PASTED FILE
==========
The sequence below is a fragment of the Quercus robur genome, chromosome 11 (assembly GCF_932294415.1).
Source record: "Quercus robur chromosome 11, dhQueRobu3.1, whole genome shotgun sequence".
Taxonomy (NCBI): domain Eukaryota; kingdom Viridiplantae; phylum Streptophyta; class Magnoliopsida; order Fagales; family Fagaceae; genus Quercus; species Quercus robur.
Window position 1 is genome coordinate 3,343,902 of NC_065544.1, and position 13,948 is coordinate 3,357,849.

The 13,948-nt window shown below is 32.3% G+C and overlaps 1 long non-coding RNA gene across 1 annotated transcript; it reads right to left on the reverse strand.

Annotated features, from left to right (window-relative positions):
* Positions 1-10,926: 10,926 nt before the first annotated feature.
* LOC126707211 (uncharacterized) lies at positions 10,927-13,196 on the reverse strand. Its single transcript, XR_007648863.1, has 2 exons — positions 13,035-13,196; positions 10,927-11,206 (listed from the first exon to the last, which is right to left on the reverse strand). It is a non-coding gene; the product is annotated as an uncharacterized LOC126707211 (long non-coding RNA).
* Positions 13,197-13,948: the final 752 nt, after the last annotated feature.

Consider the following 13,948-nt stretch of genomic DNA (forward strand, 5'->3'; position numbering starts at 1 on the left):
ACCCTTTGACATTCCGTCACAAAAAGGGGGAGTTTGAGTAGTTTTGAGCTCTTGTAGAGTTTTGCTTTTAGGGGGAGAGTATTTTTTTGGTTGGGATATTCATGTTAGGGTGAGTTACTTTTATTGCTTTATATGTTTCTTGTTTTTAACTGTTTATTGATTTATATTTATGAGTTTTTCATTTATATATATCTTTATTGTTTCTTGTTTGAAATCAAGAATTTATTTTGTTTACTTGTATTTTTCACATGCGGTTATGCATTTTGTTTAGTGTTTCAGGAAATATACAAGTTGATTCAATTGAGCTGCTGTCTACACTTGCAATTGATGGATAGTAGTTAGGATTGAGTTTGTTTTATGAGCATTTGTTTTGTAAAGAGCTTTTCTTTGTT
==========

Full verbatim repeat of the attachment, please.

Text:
The sequence below is a fragment of the Quercus robur genome, chromosome 11 (assembly GCF_932294415.1).
Source record: "Quercus robur chromosome 11, dhQueRobu3.1, whole genome shotgun sequence".
Taxonomy (NCBI): domain Eukaryota; kingdom Viridiplantae; phylum Streptophyta; class Magnoliopsida; order Fagales; family Fagaceae; genus Quercus; species Quercus robur.
Window position 1 is genome coordinate 3,343,902 of NC_065544.1, and position 13,948 is coordinate 3,357,849.

The 13,948-nt window shown below is 32.3% G+C and overlaps 1 long non-coding RNA gene across 1 annotated transcript; it reads right to left on the reverse strand.

Annotated features, from left to right (window-relative positions):
* Positions 1-10,926: 10,926 nt before the first annotated feature.
* LOC126707211 (uncharacterized) lies at positions 10,927-13,196 on the reverse strand. Its single transcript, XR_007648863.1, has 2 exons — positions 13,035-13,196; positions 10,927-11,206 (listed from the first exon to the last, which is right to left on the reverse strand). It is a non-coding gene; the product is annotated as an uncharacterized LOC126707211 (long non-coding RNA).
* Positions 13,197-13,948: the final 752 nt, after the last annotated feature.

Consider the following 13,948-nt stretch of genomic DNA (forward strand, 5'->3'; position numbering starts at 1 on the left):
ACCCTTTGACATTCCGTCACAAAAAGGGGGAGTTTGAGTAGTTTTGAGCTCTTGTAGAGTTTTGCTTTTAGGGGGAGAGTATTTTTTTGGTTGGGATATTCATGTTAGGGTGAGTTACTTTTATTGCTTTATATGTTTCTTGTTTTTAACTGTTTATTGATTTATATTTATGAGTTTTTCATTTATATATATCTTTATTGTTTCTTGTTTGAAATCAAGAATTTATTTTGTTTACTTGTATTTTTCACATGCGGTTATGCATTTTGTTTAGTGTTTCAGGAAATATACAAGTTGATTCAATTGAGCTGCTGTCTACACTTGCAATTGATGGATAGTAGTTAGGATTGAGTTTGTTTTATGAGCATTTGTTTTGTAAAGAGCTTTTCTTTGTT